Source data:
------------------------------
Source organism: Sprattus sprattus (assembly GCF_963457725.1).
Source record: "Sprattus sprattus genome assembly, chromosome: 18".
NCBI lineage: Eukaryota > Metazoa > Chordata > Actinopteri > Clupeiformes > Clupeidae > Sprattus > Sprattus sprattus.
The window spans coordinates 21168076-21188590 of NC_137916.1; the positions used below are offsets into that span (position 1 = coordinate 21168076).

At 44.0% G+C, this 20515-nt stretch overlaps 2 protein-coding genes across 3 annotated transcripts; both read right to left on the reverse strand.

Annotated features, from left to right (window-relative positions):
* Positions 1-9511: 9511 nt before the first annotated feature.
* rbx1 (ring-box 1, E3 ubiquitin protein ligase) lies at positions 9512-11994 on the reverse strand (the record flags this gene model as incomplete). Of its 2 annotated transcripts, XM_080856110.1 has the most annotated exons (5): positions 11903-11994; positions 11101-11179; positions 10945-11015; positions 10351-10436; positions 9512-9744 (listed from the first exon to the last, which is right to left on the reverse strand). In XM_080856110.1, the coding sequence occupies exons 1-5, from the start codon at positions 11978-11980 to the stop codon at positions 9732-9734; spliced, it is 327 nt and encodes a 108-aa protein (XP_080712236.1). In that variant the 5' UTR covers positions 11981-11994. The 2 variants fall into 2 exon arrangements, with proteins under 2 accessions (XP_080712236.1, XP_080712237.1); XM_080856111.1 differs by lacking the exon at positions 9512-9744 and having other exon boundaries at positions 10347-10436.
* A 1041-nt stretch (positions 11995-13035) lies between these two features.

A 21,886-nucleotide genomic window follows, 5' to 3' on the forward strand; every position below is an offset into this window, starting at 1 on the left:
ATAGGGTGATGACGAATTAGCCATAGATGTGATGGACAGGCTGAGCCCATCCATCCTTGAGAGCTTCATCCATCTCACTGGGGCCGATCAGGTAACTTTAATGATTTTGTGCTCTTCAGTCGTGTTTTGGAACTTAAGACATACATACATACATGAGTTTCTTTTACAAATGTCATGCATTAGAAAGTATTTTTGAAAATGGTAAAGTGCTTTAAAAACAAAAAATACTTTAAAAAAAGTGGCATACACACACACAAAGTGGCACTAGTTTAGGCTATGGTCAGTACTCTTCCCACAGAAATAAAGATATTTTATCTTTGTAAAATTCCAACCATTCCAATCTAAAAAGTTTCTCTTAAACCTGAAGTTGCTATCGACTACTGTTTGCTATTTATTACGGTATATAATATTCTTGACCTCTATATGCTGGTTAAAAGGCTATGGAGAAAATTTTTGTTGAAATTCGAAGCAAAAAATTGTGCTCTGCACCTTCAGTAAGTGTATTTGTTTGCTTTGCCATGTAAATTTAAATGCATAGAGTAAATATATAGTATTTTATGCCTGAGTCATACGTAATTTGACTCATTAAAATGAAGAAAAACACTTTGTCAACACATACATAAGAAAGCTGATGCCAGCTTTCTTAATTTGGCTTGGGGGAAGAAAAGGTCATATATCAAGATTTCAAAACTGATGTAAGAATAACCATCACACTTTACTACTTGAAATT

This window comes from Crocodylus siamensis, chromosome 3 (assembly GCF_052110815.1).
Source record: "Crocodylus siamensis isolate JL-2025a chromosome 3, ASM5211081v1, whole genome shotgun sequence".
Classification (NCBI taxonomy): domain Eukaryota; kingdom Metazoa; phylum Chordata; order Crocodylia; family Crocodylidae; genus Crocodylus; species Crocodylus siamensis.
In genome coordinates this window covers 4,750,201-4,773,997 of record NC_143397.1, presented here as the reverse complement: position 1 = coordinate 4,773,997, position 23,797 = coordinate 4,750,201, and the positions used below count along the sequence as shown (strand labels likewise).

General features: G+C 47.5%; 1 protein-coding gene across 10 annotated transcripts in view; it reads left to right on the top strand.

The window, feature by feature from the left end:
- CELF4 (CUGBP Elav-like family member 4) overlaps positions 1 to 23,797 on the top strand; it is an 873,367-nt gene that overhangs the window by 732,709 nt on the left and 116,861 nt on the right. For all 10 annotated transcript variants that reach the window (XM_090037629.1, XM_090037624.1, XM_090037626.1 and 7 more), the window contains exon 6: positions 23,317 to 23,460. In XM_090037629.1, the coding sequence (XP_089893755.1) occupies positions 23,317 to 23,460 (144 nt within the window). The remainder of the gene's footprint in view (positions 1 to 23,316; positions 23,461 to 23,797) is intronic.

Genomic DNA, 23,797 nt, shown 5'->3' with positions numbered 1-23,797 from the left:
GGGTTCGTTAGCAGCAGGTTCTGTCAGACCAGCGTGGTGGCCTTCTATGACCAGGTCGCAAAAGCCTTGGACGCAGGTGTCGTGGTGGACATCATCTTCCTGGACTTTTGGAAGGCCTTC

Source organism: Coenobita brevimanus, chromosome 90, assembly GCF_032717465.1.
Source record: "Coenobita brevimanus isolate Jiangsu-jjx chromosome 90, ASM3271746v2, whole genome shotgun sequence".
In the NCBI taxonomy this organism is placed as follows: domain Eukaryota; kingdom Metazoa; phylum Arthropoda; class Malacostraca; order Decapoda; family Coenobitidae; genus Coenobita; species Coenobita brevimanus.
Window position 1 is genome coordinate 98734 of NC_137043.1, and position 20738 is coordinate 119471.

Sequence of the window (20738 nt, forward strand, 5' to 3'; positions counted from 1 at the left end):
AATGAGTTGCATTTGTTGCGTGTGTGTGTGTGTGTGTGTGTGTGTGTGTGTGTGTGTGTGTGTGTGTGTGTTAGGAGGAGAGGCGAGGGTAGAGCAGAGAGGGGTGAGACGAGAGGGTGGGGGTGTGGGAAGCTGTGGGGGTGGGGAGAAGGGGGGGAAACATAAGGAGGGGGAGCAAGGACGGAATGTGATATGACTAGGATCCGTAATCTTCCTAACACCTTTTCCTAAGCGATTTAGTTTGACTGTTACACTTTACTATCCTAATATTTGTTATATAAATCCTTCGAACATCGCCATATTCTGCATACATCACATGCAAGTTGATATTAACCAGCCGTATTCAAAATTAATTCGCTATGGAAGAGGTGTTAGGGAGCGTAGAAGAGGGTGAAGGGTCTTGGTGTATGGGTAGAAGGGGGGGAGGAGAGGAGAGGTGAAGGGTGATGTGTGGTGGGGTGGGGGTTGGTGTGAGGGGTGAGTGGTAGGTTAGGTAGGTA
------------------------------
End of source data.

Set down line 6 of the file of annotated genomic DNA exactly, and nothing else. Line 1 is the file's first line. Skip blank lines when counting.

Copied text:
Annotated features, from left to right (window-relative positions):